The name “Shrove Tuesday” arises from it marking the culmination of the season known as Shrovetide which includes indulging in food that one might give up as their Lenten sacrifice.
Also known as Fat Tuesday, Mardi Gras and Pancake Tuesday, the Tuesday before Lent is the last chance to feast for 40 days. Shrove Tuesday gets its name from the practice of ‘shriving’, an old term for the practice of confession. Before the beginning of Lent, a period of fasting and repentance, Christians confess and receive forgiveness from sins so that they can start Lent guilt-free.
On Shrove Tuesday, the final day of the Shrovetide season, many Christians, such as Anglicans, Lutherans, Methodists, and Roman Catholics, have an emphasised focus of self-examination, reflecting on what sins they need to repent for, and what improvements in life or aspects of spiritual growth they need to ask God’s help in edifying.
Shrove Tuesday serves multiple purposes of encouraging Christians to repent of their sins before the start of Lent on Ash Wednesday and also giving them the opportunity to partake in a last round of jubilation before the beginning of the austere Lenten season, which is characterised by making a Lenten sacrifice, fasting, praying and several spiritual disciplines, such as checking a Lenten calendar and reading a daily devotional.
In some countries, such as the United Kingdom, Ireland, and parts of the Commonwealth, Shrove Tuesday is also known as “Pancake Day” or “Pancake Tuesday”, as it became a common practice to eat pancakes as a celebratory meal.
This evening is an opportunity for families to eat certain foods that would be banned during Lent, such as Meat, Eggs, Flour, Milk and fatty foods. Using many of these ingredients, Pancakes became popular in England as a way of using up those items that remained in pantries.
So historically, Mardi Gras is the day for eating up the last of the rich and fatty foods that remain in the house and for having a big celebration before a long period of discipline and repentance. Let us notice that ”Gras” means fat in French.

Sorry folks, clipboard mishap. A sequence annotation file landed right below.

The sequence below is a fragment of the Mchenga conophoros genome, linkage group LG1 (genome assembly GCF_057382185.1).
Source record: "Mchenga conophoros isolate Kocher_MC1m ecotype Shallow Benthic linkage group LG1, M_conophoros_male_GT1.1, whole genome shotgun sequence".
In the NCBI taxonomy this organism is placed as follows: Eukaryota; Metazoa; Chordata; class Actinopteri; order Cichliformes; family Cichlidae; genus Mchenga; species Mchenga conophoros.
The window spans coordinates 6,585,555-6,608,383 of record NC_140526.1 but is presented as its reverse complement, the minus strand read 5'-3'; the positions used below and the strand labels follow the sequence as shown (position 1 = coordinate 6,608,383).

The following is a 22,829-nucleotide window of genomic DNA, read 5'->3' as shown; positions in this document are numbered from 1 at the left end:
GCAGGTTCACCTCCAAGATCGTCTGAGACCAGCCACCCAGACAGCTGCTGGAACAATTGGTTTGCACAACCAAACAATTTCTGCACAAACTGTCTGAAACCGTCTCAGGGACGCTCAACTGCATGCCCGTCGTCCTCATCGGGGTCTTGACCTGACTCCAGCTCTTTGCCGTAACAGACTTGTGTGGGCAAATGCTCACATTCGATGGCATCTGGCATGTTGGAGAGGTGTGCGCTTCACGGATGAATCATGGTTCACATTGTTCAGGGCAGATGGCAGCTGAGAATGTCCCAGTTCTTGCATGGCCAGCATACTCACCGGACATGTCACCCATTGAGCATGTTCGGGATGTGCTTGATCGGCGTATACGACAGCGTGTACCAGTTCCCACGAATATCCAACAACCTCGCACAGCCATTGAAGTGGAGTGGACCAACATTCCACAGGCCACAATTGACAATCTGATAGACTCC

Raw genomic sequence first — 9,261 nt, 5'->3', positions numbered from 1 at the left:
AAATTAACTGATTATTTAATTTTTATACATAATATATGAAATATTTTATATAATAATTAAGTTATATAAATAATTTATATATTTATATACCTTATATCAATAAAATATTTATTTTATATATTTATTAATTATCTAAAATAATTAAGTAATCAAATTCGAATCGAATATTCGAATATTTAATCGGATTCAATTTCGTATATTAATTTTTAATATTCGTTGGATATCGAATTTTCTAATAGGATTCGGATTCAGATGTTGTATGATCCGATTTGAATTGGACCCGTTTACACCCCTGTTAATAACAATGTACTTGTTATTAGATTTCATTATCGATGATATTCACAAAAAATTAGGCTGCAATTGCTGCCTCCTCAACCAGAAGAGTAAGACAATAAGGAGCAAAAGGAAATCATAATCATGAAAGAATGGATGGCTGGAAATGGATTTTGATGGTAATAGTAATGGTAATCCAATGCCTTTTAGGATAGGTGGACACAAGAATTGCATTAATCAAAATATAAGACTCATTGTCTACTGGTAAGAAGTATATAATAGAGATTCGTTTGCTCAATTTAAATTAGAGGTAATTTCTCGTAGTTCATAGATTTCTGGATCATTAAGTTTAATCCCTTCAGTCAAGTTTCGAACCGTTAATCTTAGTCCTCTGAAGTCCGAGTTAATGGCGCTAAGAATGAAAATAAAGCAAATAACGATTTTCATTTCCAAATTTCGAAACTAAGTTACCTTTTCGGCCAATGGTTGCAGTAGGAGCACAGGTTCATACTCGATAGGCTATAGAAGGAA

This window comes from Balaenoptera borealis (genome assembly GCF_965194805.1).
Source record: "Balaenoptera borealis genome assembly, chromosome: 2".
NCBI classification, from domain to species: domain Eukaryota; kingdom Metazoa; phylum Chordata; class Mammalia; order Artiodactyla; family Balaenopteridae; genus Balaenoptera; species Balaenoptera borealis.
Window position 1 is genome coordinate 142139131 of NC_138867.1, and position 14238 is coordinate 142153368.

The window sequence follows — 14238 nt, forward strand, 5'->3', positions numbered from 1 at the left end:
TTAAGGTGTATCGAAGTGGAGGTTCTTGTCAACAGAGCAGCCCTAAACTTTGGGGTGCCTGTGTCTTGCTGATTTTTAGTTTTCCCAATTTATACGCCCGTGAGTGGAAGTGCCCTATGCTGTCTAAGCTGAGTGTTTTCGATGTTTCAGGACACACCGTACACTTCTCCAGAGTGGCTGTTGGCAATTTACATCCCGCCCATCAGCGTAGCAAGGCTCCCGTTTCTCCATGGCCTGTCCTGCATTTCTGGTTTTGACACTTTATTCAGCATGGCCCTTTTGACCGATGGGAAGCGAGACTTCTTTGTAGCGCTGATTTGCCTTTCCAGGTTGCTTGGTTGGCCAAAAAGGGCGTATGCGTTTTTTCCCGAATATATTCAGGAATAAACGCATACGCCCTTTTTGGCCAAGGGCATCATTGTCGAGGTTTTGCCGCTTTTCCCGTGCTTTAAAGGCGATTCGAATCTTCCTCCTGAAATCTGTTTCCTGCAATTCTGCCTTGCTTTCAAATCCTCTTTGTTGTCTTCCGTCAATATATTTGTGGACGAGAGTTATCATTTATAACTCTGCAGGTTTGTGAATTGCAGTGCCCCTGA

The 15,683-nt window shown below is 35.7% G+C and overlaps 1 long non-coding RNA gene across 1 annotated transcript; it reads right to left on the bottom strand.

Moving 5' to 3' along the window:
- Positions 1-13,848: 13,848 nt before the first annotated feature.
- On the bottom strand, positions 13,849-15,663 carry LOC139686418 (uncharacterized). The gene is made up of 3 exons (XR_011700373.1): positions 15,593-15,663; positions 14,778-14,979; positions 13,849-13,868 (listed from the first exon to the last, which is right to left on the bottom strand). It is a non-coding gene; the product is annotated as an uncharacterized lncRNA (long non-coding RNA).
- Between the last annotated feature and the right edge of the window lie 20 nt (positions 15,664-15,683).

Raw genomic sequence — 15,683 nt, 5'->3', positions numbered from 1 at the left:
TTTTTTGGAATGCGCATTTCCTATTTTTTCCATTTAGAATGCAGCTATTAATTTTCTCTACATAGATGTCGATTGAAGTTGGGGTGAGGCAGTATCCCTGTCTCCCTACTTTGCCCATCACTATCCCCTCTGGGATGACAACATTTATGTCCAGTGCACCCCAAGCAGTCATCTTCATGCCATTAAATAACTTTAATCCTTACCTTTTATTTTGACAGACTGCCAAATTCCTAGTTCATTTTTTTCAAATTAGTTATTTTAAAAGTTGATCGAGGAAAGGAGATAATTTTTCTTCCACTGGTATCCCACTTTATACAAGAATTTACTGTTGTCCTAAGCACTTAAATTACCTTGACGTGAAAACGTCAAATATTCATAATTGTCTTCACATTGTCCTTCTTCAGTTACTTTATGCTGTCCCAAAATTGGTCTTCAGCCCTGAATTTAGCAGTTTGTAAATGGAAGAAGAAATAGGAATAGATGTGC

Today, less people observe Lent, and the celebration of Mardi Gras or Carnival has very little to do with religion. Although found primarily in Roman Catholic areas and based on the tradition of Shrove Tuesday, Carnival is now a social fun event for the community. People more than ever like to celebrate Mardi Gras, attracted by its joyful party atmosphere, music, food, and parades. It is however an event that is characterised by noisy celebration to an excess that the Church frowns upon.
If you can’t wait until Shrove Tuesday for a good reason to eat pancakes, head to France, whose ‘Pancake Day’ is on Candlemas (‘La Chandeleur’) which is the 2nd of February. Religiously, February 2nd is known in the Christian faith as Candlemas (Candlemass). It marks the day that Jesus was presented at the temple in Jerusalem 40 days after his birth and is celebrated by Christians bringing candles to church to be blessed. The candles serve as a symbol of Jesus, who is known in the faith as the Light of the World. However, before becoming a religious holiday, this date was celebrated by pagans celebrating the fertility of the earth and the end of winter. One French tradition is to hold a coin in one hand and flip the pancake with your other hand. If you catch the pancake in the pan, that will bring good luck for the coming year.
So whether Pancake Day is celebrated in France on 2nd February or around the world on Mardi Gras, Shrove Tuesday gives the people a special reason to feast and gather together in respect of the traditional religious reasons but much more socially nowadays. And in France Mardi Gras is another opportunity to celebrate the end of winter since the Antiquity (calends of March) and the upcoming of Spring. So on that day, French people will join the rest of the world in celebration, eating crepes again of course and have fun in organising exciting fancy dressed parades in the streets, with lots of rich food and music to create a special atmosphere of joy in the community.